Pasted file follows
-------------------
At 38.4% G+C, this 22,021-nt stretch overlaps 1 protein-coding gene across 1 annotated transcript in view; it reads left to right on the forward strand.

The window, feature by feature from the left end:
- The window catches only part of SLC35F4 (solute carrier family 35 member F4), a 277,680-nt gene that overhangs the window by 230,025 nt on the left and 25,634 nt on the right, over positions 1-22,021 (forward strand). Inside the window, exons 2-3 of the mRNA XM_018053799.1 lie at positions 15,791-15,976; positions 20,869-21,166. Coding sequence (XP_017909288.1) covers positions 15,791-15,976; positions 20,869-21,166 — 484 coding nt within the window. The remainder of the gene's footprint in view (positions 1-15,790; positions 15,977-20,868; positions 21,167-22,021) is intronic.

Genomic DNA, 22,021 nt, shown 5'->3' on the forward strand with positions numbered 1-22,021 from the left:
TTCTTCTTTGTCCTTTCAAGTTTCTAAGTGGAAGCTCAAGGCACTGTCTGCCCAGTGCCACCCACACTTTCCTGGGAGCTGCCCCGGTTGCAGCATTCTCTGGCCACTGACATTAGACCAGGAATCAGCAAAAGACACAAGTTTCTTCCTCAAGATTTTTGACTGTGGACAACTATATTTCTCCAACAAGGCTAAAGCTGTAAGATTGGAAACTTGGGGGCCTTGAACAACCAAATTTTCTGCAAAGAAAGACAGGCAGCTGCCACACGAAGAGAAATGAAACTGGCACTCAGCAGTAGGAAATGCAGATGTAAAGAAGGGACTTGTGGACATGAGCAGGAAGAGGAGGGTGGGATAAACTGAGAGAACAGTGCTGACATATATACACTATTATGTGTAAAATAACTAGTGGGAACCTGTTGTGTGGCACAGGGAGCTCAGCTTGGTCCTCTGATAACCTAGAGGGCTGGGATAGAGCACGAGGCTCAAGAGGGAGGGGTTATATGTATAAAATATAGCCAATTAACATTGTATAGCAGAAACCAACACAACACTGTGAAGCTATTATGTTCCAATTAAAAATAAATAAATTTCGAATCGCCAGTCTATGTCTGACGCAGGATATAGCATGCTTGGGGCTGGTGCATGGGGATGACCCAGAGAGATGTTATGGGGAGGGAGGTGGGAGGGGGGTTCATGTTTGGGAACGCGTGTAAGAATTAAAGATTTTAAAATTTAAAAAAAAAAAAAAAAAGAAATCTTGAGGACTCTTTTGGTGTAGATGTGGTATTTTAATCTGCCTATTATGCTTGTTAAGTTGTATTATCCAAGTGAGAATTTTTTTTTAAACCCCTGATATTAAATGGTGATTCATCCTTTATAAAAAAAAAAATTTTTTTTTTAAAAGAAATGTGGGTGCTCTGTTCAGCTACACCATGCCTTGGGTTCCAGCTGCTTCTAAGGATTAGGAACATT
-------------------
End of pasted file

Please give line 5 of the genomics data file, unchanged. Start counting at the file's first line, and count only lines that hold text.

TTCTTCTTTGTCCTTTCAAGTTTCTAAGTGGAAGCTCAAGGCACTGTCTGCCCAGTGCCACCCACACTTTCCTGGGAGCTGCCCCGGTTGCAGCATTCTCTGGCCACTGACATTAGACCAGGAATCAGCAAAAGACACAAGTTTCTTCCTCAAGATTTTTGACTGTGGACAACTATATTTCTCCAACAAGGCTAAAGCTGTAAGATTGGAAACTTGGGGGCCTTGAACAACCAAATTTTCTGCAAAGAAAGACAGGCAGCTGCCACACGAAGAGAAATGAAACTGGCACTCAGCAGTAGGAAATGCAGATGTAAAGAAGGGACTTGTGGACATGAGCAGGAAGAGGAGGGTGGGATAAACTGAGAGAACAGTGCTGACATATATACACTATTATGTGTAAAATAACTAGTGGGAACCTGTTGTGTGGCACAGGGAGCTCAGCTTGGTCCTCTGATAACCTAGAGGGCTGGGATAGAGCACGAGGCTCAAGAGGGAGGGGTTATATGTATAAAATATAGCCAATTAACATTGTATAGCAGAAACCAACACAACACTGTGAAGCTATTATGTTCCAATTAAAAATAAATAAATTTCGAATCGCCAGTCTATGTCTGACGCAGGATATAGCATGCTTGGGGCTGGTGCATGGGGATGACCCAGAGAGATGTTATGGGGAGGGAGGTGGGAGGGGGGTTCATGTTTGGGAACGCGTGTAAGAATTAAAGATTTTAAAATTTAAAAAAAAAAAAAAAAAGAAATCTTGAGGACTCTTTTGGTGTAGATGTGGTATTTTAATCTGCCTATTATGCTTGTTAAGTTGTATTATCCAAGTGAGAATTTTTTTTTAAACCCCTGATATTAAATGGTGATTCATCCTTTATAAAAAAAAAAATTTTTTTTTTAAAAGAAATGTGGGTGCTCTGTTCAGCTACACCATGCCTTGGGTTCCAGCTGCTTCTAAGGATTAGGAACATT